An expert in intellectual property law has written a paper arguing for a federal law that allows users to determine what happens to their “digital assets” after they die. “Virtually no law regulates what happens to a person’s online existence after his or her death,” author Jason Mazzone, a law professor at the University of Illinois, said in a press release. “[Social media] policies are not likely to reflect the collective interests that exist with respect to copyright law. It’s a little bit like letting the bank decide what to do with your money after you die.”
The paper, titled “Facebook’s Afterlife” and published in the North Carolina Law Review, argues that a federal law is needed to impose some requirements upon social networking sites to give users a degree of control over what happens to their accounts.
As it stands, Facebook leaves a deceased person’s wall intact but all uploaded content is only available on Facebook’s servers. Mazzone thinks Facebook is hoarding the information because “there’s going to be some future value to having all of that content locked away.”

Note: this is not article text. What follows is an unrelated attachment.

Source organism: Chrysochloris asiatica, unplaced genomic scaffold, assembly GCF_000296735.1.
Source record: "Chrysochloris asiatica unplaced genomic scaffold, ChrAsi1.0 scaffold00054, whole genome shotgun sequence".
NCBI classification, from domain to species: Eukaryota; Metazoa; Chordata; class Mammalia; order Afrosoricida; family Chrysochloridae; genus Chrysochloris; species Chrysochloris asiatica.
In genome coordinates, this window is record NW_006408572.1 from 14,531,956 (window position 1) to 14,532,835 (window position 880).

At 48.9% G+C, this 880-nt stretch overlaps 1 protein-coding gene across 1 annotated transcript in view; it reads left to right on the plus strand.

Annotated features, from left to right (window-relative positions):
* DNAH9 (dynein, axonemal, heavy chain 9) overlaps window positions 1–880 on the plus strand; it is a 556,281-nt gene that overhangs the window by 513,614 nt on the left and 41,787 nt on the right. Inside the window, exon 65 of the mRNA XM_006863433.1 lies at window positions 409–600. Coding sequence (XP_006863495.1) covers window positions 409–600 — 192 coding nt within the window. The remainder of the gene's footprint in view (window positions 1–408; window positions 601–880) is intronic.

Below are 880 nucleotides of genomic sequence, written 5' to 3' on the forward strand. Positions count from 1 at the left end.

But that information isn’t Facebook’s to keep, Mazzone argues.
“Whoever uploaded the content has a property right that is protected—it’s not extinguished by anything that Facebook does,” he said. “The trouble is how you or your heirs get your hands on that content. The person who has inherited the copyright, who has the ability to control the uses of the work, can’t take advantage of it because it’s locked away in Facebook’s digital vault.”
The solution, according to Mazzone, is requiring social media sites like Facebook to allow users to decide what’s going to happen to their content when they pass.
Mazzone added that it’s “really pretty astonishing” users can’t decide what will happen to their data, and that it’s essential that they be provided the choice “given the sorts of intellectual property and privacy interests that are at stake.”
Facebook told us they have no comment on their future plans for deceased users’ data or Mazzone’s comments on the property rights of users in regards to uploaded content. They did say that “family members can use this form to request that a deceased person’s account be removed from Facebook.”
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